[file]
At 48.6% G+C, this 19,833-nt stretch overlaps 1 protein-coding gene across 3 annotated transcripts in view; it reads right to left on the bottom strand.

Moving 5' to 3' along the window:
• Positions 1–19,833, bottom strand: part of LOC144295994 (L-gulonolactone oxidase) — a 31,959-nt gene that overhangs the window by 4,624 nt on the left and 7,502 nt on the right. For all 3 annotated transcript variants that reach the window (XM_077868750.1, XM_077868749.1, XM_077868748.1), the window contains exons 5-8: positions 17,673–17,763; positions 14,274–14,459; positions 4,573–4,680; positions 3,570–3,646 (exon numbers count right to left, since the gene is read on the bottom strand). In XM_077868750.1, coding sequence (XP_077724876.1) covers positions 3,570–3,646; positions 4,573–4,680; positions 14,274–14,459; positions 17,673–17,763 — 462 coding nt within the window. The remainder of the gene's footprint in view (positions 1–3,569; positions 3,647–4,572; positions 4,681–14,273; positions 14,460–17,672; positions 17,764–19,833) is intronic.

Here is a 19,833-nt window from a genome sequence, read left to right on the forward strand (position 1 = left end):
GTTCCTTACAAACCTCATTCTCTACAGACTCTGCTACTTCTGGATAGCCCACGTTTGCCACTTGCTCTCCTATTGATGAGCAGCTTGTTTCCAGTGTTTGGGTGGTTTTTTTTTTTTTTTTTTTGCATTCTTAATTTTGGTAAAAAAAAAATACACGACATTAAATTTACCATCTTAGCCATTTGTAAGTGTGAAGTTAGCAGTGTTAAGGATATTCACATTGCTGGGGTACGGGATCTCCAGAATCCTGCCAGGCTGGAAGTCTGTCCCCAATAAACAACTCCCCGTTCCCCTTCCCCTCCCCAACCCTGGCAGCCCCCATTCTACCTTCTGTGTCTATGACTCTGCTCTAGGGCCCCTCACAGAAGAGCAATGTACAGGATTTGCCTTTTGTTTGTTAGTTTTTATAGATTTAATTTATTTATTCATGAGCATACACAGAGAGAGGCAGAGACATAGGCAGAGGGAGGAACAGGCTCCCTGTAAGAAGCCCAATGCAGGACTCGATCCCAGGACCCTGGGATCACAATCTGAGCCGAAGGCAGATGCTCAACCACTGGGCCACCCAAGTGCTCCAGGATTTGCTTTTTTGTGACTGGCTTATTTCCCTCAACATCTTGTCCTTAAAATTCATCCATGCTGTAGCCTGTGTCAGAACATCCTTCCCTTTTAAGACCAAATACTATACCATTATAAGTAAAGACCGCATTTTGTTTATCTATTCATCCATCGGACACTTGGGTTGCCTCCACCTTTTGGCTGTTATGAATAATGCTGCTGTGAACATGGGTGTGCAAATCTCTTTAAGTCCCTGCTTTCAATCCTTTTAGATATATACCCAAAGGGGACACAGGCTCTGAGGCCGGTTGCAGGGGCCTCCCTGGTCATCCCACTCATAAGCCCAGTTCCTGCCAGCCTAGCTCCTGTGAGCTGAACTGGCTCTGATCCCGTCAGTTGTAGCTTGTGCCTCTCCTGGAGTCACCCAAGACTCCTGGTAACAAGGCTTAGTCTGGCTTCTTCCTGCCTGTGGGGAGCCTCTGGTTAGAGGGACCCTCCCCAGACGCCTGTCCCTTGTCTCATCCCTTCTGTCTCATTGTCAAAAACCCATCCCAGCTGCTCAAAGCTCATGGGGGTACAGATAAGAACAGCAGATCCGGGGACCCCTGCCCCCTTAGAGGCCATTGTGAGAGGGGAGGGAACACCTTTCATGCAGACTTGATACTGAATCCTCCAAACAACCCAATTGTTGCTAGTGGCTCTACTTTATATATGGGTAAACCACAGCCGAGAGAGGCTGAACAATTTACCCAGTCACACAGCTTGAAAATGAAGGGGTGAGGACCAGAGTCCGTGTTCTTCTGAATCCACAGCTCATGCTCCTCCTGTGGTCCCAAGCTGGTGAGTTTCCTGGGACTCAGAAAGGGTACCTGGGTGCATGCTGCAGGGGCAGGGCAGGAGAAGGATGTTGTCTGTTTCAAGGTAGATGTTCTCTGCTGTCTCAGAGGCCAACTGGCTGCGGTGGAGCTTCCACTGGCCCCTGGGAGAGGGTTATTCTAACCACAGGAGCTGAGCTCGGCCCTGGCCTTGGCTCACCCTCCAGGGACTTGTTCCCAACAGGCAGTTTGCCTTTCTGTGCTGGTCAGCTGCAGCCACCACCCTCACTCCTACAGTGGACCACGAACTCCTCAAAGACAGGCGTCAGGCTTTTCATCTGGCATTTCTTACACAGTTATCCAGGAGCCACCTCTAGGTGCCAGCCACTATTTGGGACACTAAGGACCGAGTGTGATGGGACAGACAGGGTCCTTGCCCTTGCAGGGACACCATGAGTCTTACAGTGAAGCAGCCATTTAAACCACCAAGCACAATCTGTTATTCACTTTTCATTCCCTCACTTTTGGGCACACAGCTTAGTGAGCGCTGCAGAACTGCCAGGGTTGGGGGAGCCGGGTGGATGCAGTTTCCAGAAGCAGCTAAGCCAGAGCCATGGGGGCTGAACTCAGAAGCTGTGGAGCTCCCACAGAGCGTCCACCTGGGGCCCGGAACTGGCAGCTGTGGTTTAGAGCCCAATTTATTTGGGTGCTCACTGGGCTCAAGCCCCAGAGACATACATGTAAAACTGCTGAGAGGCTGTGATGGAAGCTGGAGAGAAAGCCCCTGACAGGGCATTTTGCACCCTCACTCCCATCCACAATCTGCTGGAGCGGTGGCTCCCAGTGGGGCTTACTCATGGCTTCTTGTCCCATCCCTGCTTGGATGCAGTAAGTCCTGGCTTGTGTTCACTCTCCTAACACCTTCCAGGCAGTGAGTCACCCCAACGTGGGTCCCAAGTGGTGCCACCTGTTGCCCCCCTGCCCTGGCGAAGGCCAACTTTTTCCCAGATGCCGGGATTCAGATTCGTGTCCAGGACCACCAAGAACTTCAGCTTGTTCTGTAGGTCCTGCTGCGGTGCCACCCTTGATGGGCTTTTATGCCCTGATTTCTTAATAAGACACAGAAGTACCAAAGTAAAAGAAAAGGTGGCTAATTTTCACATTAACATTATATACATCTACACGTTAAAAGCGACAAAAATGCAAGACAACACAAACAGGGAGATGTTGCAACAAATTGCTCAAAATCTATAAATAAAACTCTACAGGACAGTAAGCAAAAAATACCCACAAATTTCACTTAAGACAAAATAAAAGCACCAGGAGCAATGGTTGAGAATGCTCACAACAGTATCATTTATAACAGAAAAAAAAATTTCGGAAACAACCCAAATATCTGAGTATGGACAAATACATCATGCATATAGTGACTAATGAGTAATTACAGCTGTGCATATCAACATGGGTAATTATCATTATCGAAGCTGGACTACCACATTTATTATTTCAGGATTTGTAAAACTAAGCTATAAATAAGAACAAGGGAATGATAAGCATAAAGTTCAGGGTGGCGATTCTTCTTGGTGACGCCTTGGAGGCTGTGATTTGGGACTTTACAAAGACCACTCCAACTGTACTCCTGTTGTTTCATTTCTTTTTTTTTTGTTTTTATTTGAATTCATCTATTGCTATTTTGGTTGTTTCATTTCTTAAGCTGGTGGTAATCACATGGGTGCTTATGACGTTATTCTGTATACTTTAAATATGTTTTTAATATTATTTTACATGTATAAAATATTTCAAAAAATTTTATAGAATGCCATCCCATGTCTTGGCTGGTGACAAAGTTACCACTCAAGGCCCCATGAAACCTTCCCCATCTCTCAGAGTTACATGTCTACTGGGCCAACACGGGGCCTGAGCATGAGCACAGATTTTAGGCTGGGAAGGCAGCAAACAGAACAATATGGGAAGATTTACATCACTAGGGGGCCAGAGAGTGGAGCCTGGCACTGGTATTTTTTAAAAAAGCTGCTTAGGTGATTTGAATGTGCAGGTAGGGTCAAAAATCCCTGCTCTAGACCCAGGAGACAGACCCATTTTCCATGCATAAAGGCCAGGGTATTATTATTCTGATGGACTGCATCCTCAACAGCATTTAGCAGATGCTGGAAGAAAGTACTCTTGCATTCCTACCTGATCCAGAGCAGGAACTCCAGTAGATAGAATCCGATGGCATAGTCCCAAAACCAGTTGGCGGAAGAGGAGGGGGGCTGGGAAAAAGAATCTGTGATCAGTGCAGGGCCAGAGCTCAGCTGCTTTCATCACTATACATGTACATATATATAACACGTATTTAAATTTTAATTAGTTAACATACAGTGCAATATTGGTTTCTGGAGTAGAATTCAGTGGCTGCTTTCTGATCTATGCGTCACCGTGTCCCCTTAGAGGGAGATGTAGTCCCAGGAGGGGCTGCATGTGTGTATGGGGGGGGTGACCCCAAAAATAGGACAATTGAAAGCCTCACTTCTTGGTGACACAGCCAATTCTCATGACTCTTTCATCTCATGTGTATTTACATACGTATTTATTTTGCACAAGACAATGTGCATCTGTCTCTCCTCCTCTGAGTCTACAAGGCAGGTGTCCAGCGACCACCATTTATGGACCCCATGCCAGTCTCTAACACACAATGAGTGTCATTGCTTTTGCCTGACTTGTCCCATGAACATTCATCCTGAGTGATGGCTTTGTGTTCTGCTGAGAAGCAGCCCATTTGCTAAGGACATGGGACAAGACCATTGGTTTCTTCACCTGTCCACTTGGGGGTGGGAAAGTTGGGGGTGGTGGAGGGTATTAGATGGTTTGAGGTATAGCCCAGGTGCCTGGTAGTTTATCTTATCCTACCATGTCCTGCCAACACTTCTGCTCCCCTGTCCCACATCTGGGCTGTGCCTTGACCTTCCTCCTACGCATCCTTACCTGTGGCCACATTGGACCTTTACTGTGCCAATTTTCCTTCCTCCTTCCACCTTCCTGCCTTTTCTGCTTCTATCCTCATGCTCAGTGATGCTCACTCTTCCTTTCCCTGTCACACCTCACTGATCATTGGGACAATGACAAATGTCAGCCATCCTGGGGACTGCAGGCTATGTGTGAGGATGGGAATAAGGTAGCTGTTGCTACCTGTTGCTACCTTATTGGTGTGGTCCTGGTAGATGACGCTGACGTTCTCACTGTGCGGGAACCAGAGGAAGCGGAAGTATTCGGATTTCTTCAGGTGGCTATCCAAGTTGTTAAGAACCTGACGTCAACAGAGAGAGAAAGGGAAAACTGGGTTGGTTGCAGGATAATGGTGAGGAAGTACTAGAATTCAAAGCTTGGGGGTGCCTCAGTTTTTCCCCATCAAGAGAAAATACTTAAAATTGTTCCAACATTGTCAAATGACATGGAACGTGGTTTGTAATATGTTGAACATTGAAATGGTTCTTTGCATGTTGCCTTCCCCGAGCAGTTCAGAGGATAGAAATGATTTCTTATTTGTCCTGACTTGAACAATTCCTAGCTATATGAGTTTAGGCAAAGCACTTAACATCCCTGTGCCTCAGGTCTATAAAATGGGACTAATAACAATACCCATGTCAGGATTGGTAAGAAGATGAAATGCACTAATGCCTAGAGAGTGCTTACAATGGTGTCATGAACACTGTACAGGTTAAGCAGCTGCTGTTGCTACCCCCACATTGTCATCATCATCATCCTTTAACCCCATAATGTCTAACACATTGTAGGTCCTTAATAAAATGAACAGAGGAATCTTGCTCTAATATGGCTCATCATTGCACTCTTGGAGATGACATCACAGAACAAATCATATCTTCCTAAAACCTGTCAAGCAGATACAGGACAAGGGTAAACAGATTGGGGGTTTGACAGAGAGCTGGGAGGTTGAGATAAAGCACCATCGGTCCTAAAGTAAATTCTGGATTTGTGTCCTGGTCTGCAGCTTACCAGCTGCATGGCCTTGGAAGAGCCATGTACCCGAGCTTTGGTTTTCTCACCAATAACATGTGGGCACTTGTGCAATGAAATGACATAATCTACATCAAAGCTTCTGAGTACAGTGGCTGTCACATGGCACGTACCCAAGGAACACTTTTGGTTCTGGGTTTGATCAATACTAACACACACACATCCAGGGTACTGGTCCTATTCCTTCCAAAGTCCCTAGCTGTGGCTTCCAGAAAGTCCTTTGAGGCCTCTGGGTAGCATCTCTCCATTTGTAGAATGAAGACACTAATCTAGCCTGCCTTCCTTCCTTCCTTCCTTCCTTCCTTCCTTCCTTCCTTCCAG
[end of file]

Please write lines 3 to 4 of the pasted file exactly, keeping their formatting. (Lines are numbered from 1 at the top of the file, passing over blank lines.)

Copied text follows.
• Positions 1–19,833, bottom strand: part of LOC144295994 (L-gulonolactone oxidase) — a 31,959-nt gene that overhangs the window by 4,624 nt on the left and 7,502 nt on the right. For all 3 annotated transcript variants that reach the window (XM_077868750.1, XM_077868749.1, XM_077868748.1), the window contains exons 5-8: positions 17,673–17,763; positions 14,274–14,459; positions 4,573–4,680; positions 3,570–3,646 (exon numbers count right to left, since the gene is read on the bottom strand). In XM_077868750.1, coding sequence (XP_077724876.1) covers positions 3,570–3,646; positions 4,573–4,680; positions 14,274–14,459; positions 17,673–17,763 — 462 coding nt within the window. The remainder of the gene's footprint in view (positions 1–3,569; positions 3,647–4,572; positions 4,681–14,273; positions 14,460–17,672; positions 17,764–19,833) is intronic.

Here is a 19,833-nt window from a genome sequence, read left to right on the forward strand (position 1 = left end):